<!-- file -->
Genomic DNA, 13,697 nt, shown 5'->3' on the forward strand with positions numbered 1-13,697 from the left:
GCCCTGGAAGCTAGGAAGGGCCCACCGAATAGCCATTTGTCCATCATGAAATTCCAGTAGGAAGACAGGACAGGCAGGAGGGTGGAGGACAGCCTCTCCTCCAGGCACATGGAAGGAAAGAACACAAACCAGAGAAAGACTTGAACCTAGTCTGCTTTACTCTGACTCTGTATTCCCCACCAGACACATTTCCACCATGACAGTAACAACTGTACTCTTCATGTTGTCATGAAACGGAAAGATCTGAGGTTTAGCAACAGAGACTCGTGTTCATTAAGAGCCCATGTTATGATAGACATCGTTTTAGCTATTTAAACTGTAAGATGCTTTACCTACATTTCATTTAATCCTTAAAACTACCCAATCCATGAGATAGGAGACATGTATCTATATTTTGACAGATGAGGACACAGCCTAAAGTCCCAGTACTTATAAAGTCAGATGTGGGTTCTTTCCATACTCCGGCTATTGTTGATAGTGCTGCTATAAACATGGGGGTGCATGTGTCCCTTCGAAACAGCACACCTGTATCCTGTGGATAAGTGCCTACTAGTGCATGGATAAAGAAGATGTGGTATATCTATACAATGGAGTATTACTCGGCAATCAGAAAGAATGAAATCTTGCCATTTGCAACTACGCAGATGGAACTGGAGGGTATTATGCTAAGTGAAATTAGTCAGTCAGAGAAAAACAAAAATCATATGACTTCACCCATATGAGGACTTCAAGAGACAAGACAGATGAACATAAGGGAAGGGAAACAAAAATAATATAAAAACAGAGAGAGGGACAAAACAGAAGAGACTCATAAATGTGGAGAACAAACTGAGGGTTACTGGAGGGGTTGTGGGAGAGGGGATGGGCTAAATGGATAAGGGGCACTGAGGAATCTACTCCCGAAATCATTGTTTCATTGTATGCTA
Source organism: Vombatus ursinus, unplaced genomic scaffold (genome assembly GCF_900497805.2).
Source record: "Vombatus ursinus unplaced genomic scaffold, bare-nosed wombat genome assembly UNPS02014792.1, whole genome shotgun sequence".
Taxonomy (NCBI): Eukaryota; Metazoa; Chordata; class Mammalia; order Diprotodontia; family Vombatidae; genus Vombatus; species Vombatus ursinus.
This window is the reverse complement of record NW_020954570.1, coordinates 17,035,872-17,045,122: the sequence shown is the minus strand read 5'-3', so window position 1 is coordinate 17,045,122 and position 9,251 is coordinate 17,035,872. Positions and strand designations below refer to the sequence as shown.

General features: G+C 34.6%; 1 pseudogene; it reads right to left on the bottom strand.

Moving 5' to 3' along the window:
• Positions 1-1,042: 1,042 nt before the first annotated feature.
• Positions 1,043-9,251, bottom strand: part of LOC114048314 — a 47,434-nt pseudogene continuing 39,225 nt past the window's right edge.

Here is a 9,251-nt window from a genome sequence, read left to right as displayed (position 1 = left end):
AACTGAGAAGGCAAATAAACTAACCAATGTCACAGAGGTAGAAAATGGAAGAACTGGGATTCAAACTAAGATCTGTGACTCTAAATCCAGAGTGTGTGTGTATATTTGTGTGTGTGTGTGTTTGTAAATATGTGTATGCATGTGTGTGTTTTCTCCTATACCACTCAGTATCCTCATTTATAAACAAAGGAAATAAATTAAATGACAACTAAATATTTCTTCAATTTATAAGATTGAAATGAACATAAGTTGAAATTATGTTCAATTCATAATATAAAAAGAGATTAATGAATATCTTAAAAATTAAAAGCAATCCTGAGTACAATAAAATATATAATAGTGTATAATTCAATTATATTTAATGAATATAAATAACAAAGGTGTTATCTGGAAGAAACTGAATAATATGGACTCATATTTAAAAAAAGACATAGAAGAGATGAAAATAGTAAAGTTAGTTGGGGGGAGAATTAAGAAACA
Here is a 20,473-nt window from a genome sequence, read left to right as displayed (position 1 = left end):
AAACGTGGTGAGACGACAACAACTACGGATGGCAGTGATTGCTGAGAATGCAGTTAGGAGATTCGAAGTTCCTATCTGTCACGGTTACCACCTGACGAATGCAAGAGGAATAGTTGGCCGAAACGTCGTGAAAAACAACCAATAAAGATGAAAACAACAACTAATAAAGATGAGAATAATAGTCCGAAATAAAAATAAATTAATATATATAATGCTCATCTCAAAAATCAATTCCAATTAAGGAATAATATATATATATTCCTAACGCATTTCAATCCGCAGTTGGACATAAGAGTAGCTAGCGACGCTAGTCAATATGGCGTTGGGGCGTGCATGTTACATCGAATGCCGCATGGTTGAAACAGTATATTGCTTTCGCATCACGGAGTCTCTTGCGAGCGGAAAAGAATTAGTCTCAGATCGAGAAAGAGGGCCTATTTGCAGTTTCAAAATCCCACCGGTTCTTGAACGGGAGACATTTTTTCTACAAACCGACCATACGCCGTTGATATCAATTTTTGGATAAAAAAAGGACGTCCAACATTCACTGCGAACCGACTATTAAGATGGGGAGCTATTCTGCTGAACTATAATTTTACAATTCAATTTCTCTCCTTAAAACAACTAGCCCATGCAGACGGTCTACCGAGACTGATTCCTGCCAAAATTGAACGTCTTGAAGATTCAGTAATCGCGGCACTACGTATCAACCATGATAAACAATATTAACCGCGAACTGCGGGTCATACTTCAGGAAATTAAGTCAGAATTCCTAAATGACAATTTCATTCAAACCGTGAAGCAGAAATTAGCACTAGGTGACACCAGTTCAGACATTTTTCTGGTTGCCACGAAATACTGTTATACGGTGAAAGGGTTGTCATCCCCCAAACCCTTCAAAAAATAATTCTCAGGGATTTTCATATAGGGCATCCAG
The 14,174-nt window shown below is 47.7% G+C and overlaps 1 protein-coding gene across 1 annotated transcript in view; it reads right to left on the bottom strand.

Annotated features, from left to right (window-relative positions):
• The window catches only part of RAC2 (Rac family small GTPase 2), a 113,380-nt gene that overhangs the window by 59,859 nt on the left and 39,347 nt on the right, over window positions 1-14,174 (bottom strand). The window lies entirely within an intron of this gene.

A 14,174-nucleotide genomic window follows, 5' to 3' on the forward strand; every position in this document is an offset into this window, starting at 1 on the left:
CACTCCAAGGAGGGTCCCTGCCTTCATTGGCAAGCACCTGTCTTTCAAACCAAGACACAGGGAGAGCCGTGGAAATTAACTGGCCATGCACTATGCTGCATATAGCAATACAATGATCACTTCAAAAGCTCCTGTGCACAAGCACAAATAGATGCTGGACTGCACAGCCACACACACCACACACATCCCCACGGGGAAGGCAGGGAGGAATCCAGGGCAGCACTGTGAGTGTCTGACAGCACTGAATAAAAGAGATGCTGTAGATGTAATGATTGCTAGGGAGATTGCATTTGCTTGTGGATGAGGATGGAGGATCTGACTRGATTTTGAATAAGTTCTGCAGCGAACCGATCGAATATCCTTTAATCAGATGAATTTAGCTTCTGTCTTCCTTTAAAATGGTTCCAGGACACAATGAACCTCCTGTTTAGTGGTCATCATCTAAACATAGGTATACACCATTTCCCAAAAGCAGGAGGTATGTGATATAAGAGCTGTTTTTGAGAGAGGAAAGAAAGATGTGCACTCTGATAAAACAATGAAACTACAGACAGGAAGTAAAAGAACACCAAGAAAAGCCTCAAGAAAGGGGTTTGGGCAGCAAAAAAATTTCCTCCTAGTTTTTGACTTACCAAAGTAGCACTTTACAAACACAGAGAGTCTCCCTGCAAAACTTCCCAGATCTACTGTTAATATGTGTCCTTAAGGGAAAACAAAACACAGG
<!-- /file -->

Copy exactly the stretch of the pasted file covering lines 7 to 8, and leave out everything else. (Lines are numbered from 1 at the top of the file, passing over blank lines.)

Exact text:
General features: G+C 34.6%; 1 pseudogene; it reads right to left on the bottom strand.

Moving 5' to 3' along the window: